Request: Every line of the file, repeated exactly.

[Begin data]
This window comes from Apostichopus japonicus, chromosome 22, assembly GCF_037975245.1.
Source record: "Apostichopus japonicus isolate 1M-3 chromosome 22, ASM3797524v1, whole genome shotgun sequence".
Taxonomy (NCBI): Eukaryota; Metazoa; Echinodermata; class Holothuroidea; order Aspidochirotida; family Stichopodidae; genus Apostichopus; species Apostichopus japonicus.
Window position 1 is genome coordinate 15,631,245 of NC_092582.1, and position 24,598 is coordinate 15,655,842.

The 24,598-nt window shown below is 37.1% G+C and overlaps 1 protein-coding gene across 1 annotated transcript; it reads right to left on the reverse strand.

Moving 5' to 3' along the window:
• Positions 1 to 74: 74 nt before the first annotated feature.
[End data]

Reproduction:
This window comes from Apostichopus japonicus, chromosome 22, assembly GCF_037975245.1.
Source record: "Apostichopus japonicus isolate 1M-3 chromosome 22, ASM3797524v1, whole genome shotgun sequence".
Taxonomy (NCBI): Eukaryota; Metazoa; Echinodermata; class Holothuroidea; order Aspidochirotida; family Stichopodidae; genus Apostichopus; species Apostichopus japonicus.
Window position 1 is genome coordinate 15,631,245 of NC_092582.1, and position 24,598 is coordinate 15,655,842.

The 24,598-nt window shown below is 37.1% G+C and overlaps 1 protein-coding gene across 1 annotated transcript; it reads right to left on the reverse strand.

Moving 5' to 3' along the window:
• Positions 1 to 74: 74 nt before the first annotated feature.